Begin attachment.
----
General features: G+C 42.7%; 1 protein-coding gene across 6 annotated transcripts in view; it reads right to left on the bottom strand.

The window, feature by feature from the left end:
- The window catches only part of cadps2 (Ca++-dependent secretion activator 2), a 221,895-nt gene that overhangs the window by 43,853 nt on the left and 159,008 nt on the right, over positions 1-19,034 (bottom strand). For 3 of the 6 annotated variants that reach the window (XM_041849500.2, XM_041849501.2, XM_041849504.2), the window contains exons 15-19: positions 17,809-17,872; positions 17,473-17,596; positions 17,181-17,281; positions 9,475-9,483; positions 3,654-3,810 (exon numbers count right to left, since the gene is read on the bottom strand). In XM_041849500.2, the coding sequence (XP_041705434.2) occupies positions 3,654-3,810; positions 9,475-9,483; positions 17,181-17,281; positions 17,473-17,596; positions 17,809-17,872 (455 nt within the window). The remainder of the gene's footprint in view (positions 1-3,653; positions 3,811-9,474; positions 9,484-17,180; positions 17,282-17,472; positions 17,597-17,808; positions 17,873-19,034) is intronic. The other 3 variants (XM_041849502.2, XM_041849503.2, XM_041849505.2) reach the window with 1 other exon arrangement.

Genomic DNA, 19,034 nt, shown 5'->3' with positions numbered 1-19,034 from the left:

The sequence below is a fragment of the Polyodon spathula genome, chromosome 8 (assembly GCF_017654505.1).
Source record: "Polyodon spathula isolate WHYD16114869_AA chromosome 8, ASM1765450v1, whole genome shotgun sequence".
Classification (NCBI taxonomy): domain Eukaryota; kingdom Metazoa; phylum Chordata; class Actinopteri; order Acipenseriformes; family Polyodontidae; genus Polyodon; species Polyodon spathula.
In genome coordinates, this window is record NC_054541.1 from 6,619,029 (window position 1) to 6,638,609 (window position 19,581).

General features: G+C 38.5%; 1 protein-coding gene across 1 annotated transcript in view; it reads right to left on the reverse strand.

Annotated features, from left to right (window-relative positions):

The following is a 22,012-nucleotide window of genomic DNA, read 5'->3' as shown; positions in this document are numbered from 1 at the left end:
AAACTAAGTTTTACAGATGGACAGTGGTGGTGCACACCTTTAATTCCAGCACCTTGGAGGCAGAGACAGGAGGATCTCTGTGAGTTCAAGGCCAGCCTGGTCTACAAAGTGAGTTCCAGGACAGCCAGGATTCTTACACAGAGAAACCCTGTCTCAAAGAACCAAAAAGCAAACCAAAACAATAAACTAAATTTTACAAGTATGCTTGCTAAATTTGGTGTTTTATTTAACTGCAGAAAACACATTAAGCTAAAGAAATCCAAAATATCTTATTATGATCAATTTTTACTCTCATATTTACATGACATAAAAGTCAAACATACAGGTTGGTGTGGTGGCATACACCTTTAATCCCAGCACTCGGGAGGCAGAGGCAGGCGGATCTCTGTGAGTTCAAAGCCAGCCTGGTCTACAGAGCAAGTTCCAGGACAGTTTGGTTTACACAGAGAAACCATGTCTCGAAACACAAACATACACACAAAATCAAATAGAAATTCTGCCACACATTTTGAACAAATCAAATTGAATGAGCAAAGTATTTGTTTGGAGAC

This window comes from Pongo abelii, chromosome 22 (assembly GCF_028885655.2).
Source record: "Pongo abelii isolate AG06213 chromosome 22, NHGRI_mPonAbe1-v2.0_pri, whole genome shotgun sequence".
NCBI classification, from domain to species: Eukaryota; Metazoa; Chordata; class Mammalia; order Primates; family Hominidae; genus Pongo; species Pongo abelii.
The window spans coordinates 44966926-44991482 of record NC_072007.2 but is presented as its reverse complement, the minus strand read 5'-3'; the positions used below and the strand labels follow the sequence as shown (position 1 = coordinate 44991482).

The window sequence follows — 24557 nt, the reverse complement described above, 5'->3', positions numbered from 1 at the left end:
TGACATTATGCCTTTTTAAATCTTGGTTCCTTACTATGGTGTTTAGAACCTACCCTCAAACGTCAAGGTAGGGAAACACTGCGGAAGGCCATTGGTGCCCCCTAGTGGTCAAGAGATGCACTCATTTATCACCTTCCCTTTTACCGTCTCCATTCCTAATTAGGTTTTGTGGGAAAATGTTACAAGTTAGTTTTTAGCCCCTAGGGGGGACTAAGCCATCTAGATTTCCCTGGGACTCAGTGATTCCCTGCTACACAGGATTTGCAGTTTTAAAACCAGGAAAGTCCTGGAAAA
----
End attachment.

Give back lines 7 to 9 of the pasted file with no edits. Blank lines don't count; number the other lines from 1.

Classification (NCBI taxonomy): domain Eukaryota; kingdom Metazoa; phylum Chordata; class Actinopteri; order Acipenseriformes; family Polyodontidae; genus Polyodon; species Polyodon spathula.
In genome coordinates, this window is record NC_054541.1 from 6,619,029 (window position 1) to 6,638,609 (window position 19,581).

General features: G+C 38.5%; 1 protein-coding gene across 1 annotated transcript in view; it reads right to left on the reverse strand.